While I am spending most of my time at RC focusing on algorithms and data structures, there are a handful of smaller areas of interest that I wanted to investigate. One of these items is: *why is the binary number system so prevalent in computing?*

## Why use a base-2 number system?

CPU computations use *bits* to store pieces of information as ‘0’ and ‘1’ digits; it’s a *binary number system* (a base-2 number system) that maps to no-voltage (*0*) and a voltage (*1*) for computational tasks. Because a computer is an electronic device, this makes sense given a current is flowing or not flowing. Hypothetically, more than two voltages can be used for computations, but it risks miscalculations due to voltages being slightly off. **The binary format ensures computations are exact.**

## Converting Decimal to Binary

The decimal system uses a base-10 system; each place value uses a consecutive power of 10. In comparison, the base-2 system uses…you guessed it, a consecutive power of 2 for each place value.

To calculate the base-2 of a decimal number, get the largest value of *2ⁿ* that fits into the *most significant digit*. For 2017, that’s 2^{10}. The next largest is 2^{9}. The process is repeated until the values in each place add up to the decimal number.

This can get somewhat tricky, as you don’t want to calculate a decimal number larger than the one desired. In the above image, 2^{4} to 2^{2} are 0. Why? because giving those place values a 1 will give us a different decimal number (one that is larger than 2017). It isn’t until 2^{0} that we include a place value again.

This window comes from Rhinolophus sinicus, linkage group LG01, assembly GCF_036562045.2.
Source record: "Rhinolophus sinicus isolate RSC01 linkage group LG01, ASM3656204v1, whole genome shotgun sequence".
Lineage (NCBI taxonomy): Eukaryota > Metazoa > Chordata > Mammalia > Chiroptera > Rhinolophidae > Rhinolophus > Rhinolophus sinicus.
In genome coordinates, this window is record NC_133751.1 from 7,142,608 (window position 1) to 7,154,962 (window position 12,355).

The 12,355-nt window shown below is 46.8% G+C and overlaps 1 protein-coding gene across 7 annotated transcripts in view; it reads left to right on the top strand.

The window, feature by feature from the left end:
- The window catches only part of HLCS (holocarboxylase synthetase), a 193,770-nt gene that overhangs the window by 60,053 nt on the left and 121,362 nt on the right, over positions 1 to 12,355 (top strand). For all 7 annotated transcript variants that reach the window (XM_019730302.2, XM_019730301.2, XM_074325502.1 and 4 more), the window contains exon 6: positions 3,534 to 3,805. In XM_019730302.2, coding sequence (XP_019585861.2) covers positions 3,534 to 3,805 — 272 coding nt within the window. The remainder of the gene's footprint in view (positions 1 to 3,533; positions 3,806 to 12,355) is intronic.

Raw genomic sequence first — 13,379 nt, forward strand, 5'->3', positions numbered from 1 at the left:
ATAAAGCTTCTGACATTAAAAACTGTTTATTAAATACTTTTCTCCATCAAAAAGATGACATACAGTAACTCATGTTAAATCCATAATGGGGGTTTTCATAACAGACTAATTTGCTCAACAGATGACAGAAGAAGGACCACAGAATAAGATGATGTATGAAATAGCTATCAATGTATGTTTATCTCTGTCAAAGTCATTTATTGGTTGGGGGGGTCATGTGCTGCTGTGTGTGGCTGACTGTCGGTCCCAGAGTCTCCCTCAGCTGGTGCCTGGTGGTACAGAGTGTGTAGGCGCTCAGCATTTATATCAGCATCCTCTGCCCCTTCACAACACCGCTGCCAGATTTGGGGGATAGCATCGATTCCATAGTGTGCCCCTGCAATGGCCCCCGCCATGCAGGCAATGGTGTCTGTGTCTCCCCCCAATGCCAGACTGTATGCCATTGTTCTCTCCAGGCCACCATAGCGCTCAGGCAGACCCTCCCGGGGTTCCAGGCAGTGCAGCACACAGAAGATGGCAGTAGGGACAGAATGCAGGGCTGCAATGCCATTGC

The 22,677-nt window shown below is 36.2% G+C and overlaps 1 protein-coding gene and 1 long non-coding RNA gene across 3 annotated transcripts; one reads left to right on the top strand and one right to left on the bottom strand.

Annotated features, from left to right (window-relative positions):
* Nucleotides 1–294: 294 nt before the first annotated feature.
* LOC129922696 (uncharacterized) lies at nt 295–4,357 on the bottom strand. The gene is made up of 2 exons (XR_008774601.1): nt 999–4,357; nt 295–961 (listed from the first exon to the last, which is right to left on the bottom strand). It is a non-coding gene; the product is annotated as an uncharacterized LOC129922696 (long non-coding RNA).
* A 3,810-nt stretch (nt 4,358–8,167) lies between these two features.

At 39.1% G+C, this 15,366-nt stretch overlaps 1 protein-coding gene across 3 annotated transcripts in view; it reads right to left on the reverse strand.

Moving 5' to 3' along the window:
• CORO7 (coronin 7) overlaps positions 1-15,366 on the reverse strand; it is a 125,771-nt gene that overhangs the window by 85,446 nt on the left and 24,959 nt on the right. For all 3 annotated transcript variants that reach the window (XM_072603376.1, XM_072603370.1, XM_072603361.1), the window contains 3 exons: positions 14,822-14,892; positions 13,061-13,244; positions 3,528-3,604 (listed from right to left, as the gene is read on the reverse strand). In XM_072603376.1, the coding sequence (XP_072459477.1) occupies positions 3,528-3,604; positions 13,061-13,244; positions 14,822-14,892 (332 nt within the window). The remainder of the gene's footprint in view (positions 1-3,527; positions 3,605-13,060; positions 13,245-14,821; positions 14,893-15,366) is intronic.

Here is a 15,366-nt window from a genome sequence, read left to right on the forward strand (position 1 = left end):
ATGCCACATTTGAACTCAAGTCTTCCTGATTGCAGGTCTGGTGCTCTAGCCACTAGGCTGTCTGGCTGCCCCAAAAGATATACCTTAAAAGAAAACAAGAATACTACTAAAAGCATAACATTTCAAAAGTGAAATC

This logic can be converted to an algorithm. We can do the following to calculate the base-2 of a decimal number:

```
def dec_to_bin(n):
nums = []
while n > 0:
nums.insert(0, n%2)
n = n/2
return int(''.join(map(str, nums)))
```

What’s happening here? The function accepts an integer as a parameter `n`

, and it decreases n by half on each iteration of the while-loop. Inside each iteration, it calculates the remainder using modulo (or mod for short) of 2 (which is the base of the base-2 system).

What is mod doing exactly? Given a dividend and a divisor:

dividend: 15

divisor: 2

perform integer division

⌊dividend/divisor⌋15 \ 2 => 7

multiply the result of the integer division (7) by the divisor (2)

7 * 2 => 14

subtract the result of the multiplication (14) from the dividend (15):

15 - 14 => 1

15 % 2 = 1

The function pushes the remainder to the head of the list. Why not just `append`

to the tail? the remainders are calculated from largest `n`

to smallest `n`

, so prepending to the end of the list would give us the reverse binary.

It could be argued that appending to the end of the list during the while-loop iterations, *then* reversing the list is more performant. After all, inserting to the head of the list means all list items are being copied over one index position upon each insertion, followed by a possible resize.

Finally, each integer item in the list is converted to a string, concatenated, and then returned to an integer.

Or…just use `bin()`

:)

## What’s next?

I am planning on writing follow up posts on hexidecimal format, signed versus unsigned integers, and bit manipulation in the future.

## Resources used

Kenneth R. Koehler - Binary and Hexadecimal Numbers Stack Overflow: how does modulus division work?